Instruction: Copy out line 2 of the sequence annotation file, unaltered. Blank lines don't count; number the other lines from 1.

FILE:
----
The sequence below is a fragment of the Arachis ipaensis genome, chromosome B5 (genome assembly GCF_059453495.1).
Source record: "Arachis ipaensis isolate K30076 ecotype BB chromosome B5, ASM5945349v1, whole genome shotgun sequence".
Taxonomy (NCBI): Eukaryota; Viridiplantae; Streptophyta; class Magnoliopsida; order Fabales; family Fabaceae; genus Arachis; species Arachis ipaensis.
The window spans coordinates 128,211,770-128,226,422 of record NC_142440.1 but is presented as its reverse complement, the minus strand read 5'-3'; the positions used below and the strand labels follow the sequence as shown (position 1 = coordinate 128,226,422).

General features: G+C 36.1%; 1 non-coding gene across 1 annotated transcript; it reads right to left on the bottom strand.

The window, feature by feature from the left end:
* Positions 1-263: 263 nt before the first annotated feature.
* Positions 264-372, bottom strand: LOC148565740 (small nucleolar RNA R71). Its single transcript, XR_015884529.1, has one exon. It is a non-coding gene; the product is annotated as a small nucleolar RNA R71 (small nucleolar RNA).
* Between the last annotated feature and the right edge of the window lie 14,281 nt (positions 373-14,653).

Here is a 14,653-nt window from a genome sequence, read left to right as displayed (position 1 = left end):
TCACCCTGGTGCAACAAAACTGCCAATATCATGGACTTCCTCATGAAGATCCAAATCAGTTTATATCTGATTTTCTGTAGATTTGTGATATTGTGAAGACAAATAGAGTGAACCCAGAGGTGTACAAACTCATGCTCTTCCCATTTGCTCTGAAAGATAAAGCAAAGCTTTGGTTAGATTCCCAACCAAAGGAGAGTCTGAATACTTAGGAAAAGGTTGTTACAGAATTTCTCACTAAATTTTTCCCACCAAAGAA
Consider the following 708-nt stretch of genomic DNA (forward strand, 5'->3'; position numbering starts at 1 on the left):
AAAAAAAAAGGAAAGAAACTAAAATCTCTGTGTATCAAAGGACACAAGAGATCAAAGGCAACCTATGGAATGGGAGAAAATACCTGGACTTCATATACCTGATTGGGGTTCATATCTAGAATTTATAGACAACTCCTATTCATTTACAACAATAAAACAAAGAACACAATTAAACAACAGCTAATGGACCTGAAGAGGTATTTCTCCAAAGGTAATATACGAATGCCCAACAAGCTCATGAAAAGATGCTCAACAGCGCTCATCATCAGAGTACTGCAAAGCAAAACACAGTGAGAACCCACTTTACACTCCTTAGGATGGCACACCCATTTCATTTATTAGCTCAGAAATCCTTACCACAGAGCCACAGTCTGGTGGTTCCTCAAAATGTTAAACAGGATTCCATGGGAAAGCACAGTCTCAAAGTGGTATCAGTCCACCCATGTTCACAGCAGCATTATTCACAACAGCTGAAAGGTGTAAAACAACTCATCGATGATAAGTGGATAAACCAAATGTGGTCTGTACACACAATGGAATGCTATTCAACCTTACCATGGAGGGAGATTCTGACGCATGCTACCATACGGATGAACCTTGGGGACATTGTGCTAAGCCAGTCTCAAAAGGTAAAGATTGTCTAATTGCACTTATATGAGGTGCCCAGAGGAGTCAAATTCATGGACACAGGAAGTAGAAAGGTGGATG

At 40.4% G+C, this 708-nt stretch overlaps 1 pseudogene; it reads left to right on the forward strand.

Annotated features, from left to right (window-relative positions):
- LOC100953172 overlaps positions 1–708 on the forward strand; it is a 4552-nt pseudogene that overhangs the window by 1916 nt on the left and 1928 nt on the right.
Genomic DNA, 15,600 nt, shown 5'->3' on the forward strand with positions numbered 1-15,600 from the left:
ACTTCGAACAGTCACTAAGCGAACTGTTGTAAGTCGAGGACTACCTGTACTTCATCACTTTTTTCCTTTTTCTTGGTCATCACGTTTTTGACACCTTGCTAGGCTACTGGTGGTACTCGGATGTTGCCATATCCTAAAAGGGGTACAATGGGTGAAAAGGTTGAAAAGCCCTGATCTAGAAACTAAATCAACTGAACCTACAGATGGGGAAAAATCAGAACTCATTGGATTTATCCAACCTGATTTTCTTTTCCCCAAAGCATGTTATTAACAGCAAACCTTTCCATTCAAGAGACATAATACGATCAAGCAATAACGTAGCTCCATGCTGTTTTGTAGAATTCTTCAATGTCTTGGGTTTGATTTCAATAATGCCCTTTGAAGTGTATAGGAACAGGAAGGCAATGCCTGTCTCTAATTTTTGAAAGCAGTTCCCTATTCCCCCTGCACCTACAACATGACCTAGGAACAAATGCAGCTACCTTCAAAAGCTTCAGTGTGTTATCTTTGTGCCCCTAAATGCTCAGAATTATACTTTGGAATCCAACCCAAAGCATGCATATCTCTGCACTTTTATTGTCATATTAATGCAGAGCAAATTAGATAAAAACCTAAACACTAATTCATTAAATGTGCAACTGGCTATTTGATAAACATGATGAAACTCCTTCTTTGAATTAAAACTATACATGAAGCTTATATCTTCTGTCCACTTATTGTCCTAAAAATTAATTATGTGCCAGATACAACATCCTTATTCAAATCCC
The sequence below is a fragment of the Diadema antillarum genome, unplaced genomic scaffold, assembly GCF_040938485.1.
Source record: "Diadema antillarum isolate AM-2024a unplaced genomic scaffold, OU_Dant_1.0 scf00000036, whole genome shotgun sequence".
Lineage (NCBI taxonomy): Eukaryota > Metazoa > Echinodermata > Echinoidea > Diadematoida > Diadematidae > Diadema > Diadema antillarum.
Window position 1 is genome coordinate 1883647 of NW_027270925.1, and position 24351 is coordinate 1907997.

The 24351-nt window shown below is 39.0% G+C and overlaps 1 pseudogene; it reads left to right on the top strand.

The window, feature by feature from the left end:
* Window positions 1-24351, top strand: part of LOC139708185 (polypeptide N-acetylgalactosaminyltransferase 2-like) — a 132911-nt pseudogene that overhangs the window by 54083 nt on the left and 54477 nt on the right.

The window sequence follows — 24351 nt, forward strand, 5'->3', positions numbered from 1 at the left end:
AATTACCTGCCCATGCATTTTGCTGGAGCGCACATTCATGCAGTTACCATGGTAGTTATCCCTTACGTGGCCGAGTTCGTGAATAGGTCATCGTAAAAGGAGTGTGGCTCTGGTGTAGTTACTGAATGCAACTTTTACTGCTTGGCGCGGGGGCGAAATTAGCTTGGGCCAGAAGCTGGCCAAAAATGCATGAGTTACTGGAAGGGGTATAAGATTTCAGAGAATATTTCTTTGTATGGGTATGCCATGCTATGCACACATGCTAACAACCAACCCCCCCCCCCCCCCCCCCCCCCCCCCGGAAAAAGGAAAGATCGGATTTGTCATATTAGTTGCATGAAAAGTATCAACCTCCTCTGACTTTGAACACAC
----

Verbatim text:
Source record: "Arachis ipaensis isolate K30076 ecotype BB chromosome B5, ASM5945349v1, whole genome shotgun sequence".